An Irish-American from Chicago, fleeing an abusive relationship, moves to Paris on the eve of World War I.
This sequel to Kelly’s Galway Bay (2009) is exhaustively researched, but much of that research is shoehorned onto the page; too often, otherwise-engaging characters become docents spouting informational tracts about all things Irish. In 1903, after battling her way from the switchboard to a career as a fashion designer for Montgomery Ward, narrator Nora Kelly (based on the author’s great-aunt) falls prey to the blandishments of Tim McShane, a charismatic gambler years her senior who initiates her sexually and relegates her to the role of occasional mistress while he squires vaudeville star Dolly McKee publicly. Eight years later, Nora, weary of the arrangement, tries to get free. But McShane, an affable but harmless blowhard in the opening chapters (how else could the independent-minded Nora have fallen for him?), appears to have undergone a not entirely convincing Jekyll and Hyde transformation: He tries to strangle Nora. Aided by Dolly, whom McShane also abuses, Nora escapes to Paris, where she earns a living copying designs for a couturier who serves the near-wealthy and leading tours of Paris for ladies who come to shop. Along the way, she encounters Alice B. Toklas, Gertrude Stein, Henri Matisse, Helen Keller, Coco Chanel and countless other icons. She also falls in love with Peter, a shy, austere professor at the Irish college of Paris, which also is an outpost of the Irish independence movement. Although Nora demonstrates the requisite degree of pluck—at one point she launders funds for the Irish rebellion—she never seems to mature nor gain much insight into the political, amorous and cultural tumult swirling around her. Even as she witnesses the onset of the Great War, serves as a nurse and is privy to an astounding quarrel between Yeats and his muse, Maud Gonne, over his famous poem “Easter, 1916,” Nora remains a cipher.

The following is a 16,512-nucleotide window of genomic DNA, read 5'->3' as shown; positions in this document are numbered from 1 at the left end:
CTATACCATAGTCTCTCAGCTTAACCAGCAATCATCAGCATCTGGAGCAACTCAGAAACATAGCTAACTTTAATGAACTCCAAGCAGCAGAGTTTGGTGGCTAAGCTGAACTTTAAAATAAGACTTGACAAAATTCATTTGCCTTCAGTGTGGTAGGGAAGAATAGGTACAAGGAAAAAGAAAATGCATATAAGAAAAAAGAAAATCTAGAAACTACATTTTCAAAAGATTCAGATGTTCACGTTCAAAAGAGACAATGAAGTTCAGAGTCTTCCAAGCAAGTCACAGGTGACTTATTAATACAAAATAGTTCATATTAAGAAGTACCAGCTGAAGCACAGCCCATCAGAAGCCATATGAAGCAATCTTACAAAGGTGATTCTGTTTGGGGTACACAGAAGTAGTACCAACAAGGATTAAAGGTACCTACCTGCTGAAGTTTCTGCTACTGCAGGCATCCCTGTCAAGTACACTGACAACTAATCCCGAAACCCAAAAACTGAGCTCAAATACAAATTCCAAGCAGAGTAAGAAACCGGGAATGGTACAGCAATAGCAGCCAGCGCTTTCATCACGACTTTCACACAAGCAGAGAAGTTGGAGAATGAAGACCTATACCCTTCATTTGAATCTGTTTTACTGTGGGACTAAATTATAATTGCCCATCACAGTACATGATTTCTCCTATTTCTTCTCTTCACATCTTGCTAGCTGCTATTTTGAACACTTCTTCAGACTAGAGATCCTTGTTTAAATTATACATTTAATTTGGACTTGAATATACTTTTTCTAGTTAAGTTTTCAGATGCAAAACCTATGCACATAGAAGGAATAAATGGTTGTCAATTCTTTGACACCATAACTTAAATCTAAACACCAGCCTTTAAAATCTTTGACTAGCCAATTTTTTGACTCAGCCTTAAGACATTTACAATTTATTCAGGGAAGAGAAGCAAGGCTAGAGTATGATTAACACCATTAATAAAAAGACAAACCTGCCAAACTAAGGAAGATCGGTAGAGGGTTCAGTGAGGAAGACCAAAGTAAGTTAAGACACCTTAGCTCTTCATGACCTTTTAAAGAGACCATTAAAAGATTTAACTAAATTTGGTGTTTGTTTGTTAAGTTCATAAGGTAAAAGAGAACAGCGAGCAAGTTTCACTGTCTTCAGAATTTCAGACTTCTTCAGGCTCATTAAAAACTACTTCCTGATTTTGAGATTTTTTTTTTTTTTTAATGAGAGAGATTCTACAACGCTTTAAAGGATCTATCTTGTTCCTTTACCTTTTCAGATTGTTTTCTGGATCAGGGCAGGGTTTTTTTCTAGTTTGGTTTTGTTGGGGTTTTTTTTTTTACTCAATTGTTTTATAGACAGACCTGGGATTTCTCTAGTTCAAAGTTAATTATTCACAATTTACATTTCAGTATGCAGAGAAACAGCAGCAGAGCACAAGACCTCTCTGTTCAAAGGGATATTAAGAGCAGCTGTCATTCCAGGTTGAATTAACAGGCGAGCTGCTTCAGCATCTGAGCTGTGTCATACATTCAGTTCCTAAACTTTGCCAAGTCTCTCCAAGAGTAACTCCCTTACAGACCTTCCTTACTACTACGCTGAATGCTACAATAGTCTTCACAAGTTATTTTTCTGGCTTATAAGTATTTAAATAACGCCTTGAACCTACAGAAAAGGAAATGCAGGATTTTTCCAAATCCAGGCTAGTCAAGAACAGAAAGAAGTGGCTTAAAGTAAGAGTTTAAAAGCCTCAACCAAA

In a novel so awed by the great and near-great, ordinary human characters are outgunned.